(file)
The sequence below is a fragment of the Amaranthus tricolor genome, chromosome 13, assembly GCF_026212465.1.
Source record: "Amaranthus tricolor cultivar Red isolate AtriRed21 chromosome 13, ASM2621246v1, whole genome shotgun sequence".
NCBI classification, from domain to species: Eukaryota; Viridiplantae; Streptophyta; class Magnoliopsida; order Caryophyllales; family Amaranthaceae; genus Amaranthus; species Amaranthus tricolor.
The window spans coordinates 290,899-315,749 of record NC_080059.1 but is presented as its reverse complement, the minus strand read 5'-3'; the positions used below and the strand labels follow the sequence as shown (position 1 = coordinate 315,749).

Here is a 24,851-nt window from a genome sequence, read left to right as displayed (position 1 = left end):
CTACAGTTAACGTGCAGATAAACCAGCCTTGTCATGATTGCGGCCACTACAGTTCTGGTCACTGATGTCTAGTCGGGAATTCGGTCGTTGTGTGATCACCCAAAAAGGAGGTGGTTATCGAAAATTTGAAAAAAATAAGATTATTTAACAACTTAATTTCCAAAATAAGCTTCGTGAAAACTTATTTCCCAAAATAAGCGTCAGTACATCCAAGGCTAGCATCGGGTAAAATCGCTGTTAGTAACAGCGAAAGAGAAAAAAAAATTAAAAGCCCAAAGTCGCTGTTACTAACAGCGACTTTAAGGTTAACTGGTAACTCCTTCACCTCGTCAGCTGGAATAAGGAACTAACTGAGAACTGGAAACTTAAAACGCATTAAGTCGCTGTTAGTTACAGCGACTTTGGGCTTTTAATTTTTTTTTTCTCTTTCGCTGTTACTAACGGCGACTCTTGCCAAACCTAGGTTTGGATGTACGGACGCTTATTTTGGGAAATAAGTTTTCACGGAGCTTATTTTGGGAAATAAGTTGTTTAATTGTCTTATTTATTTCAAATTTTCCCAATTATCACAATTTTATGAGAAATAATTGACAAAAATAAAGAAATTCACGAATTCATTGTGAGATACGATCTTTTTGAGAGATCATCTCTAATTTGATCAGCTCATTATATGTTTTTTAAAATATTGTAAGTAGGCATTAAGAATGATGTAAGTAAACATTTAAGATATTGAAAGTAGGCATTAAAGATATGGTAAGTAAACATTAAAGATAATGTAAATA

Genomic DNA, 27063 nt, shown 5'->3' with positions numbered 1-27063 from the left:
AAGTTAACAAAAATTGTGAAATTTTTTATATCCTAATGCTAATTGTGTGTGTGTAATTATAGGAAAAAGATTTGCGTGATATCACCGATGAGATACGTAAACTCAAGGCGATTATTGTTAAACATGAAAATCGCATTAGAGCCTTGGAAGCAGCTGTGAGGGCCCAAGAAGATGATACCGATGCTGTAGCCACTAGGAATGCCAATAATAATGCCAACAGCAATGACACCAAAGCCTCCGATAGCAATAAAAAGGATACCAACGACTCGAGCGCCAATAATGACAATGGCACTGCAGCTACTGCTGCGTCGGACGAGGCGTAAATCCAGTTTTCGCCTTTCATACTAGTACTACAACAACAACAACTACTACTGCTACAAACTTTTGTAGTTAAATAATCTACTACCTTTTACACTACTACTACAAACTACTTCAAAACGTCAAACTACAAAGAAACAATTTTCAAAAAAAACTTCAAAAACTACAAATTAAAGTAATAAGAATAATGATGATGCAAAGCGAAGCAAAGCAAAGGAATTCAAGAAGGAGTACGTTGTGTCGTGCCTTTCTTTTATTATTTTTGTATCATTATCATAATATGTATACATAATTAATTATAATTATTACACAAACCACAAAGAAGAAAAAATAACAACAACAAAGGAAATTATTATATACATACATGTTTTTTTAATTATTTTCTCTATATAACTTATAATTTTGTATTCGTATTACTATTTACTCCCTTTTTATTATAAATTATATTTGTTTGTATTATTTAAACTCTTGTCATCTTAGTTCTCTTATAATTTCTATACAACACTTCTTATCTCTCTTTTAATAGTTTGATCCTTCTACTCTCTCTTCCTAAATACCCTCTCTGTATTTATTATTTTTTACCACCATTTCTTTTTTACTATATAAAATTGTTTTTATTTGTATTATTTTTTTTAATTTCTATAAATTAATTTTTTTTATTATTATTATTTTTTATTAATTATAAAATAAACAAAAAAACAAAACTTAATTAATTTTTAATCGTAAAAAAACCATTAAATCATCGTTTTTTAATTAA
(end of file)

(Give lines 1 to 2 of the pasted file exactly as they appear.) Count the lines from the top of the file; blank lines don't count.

The sequence below is a fragment of the Amaranthus tricolor genome, chromosome 13, assembly GCF_026212465.1.
Source record: "Amaranthus tricolor cultivar Red isolate AtriRed21 chromosome 13, ASM2621246v1, whole genome shotgun sequence".